A gigantic plan to link several of India’s rivers and divert vast volumes of water for irrigation could result in reduced rainfall in already water-stressed regions, according to a paper1 published in Nature Communications last month. The water transfer could affect the climate systems driving the Indian monsoon and reduce September rainfall by as much as 12% in some of the country’s states, according to the study.
The paper is one of a string of independent research studies into the controversial plan. Some scientists have cautioned that too little is known about the environmental effects of the river engineering project for it to be implemented.
The plan, first suggested by the British during colonial rule and most recently refined in 2015-2016, is “probably the largest manipulation of India’s hydrology to ever be conceived”, says Jagdish Krishnaswamy, an eco-hydrologist at the Indian Institute for Human Settlements in Bengaluru.
The Indian water ministry plans to create a network of 15,000 kilometres of canals and thousands of reservoirs to transfer 174 billion cubic metres of water annually — roughly equivalent to the yearly water use of neighbouring Pakistan — from regions with abundant water to those that are in need of it. The study’s authors write that the goal of the project “is to keep the maximum possible water — which earlier used to reach oceans from river basins — on the land to meet the growing water demand of the country”.
Other studies have assessed the potential impacts of the project, including sediment deposition and the consequences for aquatic ecosystems, but this is the first to assess how the land and the atmosphere interact to affect the way in which water cycles between them.
Subimal Ghosh, one of the authors of the study and a climate scientist at the Indian Institute of Technology Bombay in Mumbai, describes the water cycle as involving interaction between atmospheric moisture, oceans, plants releasing moisture and climactic patterns. He says his team aimed to study “how a river basin in one region impacts atmospheric processes and therefore impacts other regions as well”.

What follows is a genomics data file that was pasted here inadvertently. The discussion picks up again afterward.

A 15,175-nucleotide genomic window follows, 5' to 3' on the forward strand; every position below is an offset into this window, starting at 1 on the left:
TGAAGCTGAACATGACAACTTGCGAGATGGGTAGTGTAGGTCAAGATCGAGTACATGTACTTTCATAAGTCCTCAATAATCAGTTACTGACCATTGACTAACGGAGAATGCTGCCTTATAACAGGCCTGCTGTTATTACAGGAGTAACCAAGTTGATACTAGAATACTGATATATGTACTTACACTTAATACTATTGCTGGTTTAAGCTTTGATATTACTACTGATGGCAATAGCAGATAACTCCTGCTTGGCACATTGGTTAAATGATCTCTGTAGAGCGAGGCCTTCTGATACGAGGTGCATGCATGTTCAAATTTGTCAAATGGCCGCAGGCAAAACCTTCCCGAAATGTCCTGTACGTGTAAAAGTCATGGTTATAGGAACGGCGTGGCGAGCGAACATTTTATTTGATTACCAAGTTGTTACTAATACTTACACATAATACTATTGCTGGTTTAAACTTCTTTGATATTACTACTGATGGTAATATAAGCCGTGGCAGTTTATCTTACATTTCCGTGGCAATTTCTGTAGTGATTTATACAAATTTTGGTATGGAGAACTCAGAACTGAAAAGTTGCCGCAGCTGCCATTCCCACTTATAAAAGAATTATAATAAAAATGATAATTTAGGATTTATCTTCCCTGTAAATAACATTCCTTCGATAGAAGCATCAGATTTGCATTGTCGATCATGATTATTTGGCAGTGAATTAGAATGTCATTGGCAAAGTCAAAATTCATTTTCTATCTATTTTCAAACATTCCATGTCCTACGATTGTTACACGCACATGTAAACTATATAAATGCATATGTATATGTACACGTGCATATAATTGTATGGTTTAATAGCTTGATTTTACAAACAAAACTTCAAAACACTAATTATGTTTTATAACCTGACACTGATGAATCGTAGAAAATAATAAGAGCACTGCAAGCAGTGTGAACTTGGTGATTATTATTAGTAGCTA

“River interlinking plans may be useful but we need to have detailed assessments of climatic impacts,” explains Roxy Mathew Koll, a climate scientist at the Indian Institute of Tropical Meteorology in Pune, and another co-author of the study.
More crops, more water
A core aim of the river-linking plan is to increase the area under irrigation by 35 million hectares. More crops would lead to higher levels of moisture being released from their leaves in a process known as evapotranspiration. With more moisture in the air locally, temperatures would reduce, and rainfall patterns and cloud formation would change.
The team used computer modelling to examine the interplay between rainfall, humidity, soil moisture, temperature and wind speed across seven river basins for the monsoon months — June to September. The team did not model other months.
The study found that the effect of the land–atmosphere interaction is highest in September. “September is when crops are at maturity and evapotranspiration is high,” explains Koll. This resulted in a reduction in September rainfall in the states of Rajasthan, Gujarat, Odisha and Andhra Pradesh of between 6.4% and 12%. The researchers also found an increase in September precipitation of up to 12% in northeastern states Bihar and Jharkhand and up to 10% in the central areas of Maharashtra and neighbouring Telangana.
Reduced rainfall will translate to less flow in rivers in subsequent months, and this could exacerbate water stress in regions that are already arid, such as Rajasthan and Gujarat, the authors say.
These effects do not factor in the impact of river flow into the ocean, which can also affect monsoonal rainfall, they also say.
Nature asked India’s National Water Development Agency, which oversees the river-linking project, to comment on the study but did not receive a response.
Scientists have welcomed the analysis. The paper highlights new implications of the project, says Krishnaswamy. “River linking may considerably reduce or neutralize the claimed benefits of inter-linking.”
Rupa Kumar Kolli, a meteorologist at the International Monsoons Project Office at the Indian Institute of Tropical Meteorology in Pune describes the paper as “a very important contribution”. He says he hopes that the paper will prompt a more thorough analysis of the river-linking project before it can go ahead. “There is no going back once the project is implemented.”